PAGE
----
Impasse of Economics

Following the same pattern, most economists fail to recognize that the economy is merely one aspect of a whole ecological and social fabric. They tend to dissociate the economy from this fabric, in which it is embedded, and to describe it in terms of simplistic and highly unrealistic models.  

According to conventional economics, only the monetary sector is accessible to  economic analysis. Everything else is called external and is excluded from the theoretical framework. Thus the basic economic concepts have been narrowly defined and are used without their wider social and ecological context. This narrow, reductionist framework has driven economics into an impasse. Most current economic concepts and models are no longer adequate to map economic phenomena in a fundamentally interdependent world, and current economic policies can no longer solve our economic problems.       

The narrow, reductionist framework of conventional economics has resulted in an orientation of economic policies that is fundamentally erroneous. The essence of these policies is the pursuit of economic growth, understood as the increase of the gross national product, i.e.     as purely quantitative in terms of maximization of production. The assumption is that all growth is good and that more growth is always better. It makes you wonder whether these economists have ever heard of cancer.           

New Paradigm

The shift to the paradigm of deep ecology is now crucial for our well being even for our survival! And, such a shift is indeed occurring. Researchers at the frontiers of science, various social movements, and numerous alternative networks are now developing a new vision of reality that will be the basis of our future technologies, economic systems, and social institutions.

All natural systems are wholes whose specific structures arise from the interactions and interdependence of their parts. Systemic properties are destroyed when a system is dissected either physically or theoretically, into isolated elements. Although we can discern individual parts in any system, the nature of the whole is always different from the mere sum of its parts.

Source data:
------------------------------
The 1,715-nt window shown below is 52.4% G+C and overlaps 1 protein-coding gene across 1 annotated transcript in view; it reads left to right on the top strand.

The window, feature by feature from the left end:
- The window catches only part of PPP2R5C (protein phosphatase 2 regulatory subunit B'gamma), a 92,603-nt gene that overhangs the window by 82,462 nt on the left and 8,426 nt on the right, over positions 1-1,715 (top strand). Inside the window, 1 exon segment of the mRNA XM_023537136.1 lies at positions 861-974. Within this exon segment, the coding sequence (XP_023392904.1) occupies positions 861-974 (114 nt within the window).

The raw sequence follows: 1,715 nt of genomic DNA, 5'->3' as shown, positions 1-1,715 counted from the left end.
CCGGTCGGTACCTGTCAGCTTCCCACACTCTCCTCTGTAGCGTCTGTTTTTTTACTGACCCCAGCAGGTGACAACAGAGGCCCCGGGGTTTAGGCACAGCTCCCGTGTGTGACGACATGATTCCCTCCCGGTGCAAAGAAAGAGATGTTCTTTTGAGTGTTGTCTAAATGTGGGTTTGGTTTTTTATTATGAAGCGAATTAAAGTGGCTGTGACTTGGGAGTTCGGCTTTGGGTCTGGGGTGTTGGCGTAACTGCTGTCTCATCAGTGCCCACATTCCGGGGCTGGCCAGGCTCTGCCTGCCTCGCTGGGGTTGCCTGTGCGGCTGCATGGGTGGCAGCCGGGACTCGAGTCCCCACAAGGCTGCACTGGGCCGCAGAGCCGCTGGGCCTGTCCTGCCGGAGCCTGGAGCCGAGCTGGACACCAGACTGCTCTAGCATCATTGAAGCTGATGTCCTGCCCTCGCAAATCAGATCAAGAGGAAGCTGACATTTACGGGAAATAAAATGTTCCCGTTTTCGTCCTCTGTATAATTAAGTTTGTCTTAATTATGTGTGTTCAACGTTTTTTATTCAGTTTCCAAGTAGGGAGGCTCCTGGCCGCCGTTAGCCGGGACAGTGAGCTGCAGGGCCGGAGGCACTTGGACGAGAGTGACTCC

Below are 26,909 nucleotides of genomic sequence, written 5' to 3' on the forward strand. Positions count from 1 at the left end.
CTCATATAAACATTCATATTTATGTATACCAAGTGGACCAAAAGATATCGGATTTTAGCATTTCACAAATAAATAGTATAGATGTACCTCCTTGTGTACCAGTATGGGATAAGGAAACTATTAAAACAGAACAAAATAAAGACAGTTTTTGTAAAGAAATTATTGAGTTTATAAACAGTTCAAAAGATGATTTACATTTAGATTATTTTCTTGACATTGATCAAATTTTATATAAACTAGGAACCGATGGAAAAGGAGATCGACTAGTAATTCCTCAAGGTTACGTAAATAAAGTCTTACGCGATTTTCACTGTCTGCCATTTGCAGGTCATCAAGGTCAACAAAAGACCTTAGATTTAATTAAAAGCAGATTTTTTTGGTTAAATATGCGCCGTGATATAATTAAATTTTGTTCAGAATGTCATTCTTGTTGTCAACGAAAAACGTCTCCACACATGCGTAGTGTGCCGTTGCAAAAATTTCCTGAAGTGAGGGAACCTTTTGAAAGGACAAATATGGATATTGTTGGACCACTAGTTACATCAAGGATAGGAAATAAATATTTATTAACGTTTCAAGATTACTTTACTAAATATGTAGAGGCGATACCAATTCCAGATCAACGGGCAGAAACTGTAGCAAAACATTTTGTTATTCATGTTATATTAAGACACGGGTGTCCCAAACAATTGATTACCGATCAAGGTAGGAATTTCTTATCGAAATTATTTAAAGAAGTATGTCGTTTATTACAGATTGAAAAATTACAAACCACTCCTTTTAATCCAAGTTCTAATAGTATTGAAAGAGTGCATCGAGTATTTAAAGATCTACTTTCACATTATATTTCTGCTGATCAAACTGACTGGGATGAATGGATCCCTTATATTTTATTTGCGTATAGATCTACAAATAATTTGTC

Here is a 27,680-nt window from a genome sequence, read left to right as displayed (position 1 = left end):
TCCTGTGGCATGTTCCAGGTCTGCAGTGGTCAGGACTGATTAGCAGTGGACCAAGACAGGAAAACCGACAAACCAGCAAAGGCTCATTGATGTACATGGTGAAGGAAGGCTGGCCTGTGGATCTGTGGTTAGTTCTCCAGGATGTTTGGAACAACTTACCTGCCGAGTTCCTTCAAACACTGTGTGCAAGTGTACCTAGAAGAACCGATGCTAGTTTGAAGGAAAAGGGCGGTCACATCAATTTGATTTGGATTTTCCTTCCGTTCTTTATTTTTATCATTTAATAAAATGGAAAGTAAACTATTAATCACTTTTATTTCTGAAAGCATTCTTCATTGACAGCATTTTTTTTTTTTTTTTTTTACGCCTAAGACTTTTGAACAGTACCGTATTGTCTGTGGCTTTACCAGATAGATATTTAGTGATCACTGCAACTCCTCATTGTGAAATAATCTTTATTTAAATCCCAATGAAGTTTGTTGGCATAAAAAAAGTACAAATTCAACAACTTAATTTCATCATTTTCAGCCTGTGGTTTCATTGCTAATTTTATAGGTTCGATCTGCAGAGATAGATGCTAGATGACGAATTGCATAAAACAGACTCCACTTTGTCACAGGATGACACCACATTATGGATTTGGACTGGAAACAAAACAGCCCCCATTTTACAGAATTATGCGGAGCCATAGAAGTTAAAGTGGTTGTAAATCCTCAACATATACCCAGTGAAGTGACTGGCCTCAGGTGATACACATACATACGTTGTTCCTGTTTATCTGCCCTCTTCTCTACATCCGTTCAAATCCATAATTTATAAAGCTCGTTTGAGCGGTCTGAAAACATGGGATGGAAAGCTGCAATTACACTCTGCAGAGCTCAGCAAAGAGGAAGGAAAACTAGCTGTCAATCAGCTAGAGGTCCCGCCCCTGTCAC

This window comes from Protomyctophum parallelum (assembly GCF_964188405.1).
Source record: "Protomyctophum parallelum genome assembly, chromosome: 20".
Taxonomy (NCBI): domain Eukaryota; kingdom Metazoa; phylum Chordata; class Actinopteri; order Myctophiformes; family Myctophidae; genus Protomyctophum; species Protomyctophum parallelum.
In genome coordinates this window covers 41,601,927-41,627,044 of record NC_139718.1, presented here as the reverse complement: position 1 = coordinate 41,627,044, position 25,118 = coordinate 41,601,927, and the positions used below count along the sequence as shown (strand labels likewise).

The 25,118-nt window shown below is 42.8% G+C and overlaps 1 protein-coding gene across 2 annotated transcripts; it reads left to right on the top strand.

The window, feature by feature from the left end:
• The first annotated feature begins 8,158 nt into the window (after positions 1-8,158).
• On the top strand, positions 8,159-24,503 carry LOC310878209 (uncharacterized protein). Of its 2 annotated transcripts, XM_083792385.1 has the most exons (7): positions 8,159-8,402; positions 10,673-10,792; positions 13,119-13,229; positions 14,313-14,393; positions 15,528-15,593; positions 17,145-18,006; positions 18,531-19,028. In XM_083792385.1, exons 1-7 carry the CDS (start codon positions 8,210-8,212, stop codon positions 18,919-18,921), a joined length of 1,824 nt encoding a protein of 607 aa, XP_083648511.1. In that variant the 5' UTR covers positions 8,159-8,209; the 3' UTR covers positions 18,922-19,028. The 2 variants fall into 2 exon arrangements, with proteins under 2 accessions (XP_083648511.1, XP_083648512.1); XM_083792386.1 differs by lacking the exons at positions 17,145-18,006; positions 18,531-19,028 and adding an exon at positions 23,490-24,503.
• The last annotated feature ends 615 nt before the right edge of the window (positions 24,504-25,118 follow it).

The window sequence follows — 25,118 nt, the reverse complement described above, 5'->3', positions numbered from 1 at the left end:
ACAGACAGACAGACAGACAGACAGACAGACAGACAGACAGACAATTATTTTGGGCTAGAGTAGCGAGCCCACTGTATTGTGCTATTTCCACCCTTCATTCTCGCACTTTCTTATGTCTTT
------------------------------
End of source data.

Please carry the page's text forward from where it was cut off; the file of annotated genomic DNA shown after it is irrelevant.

The systemic or deep ecological way of thinking has many important implications not only for science and philosophy, but also for our society and our daily lives. It will influence our attitudes toward illness and health, our relationship with the natural environment, and many of our social and political structures.

The application of systems concepts to describe economic processes and activities is particularly urgent because virtually all our current economic problems are systemic problems that can no longer be understood through the fragmented approaches of Cartesian science. The systems approach to economics will make it possible to bring some order into the present conceptual chaos by giving economists an urgently needed ecological perspective. According to this systems view, the economy is a living system composed of human beings and social organizations in continual interaction with the surrounding ecosystems on which our lives depend.

Over the past ten years, such a new approach to economic problems, based on systems thinking and grounded in deep ecology, has been slowly emerging. It is not yet a fully elaborated economic theory, but its main concepts and ideas are now quite clear. The most recent and best synthesis of the new thinking in economics can be found in The Living Economy, edited by Paul Ekins and based on papers presented at The Other Economic Summit (TOES). Because of its ecological foundation, I call this new approach green economics.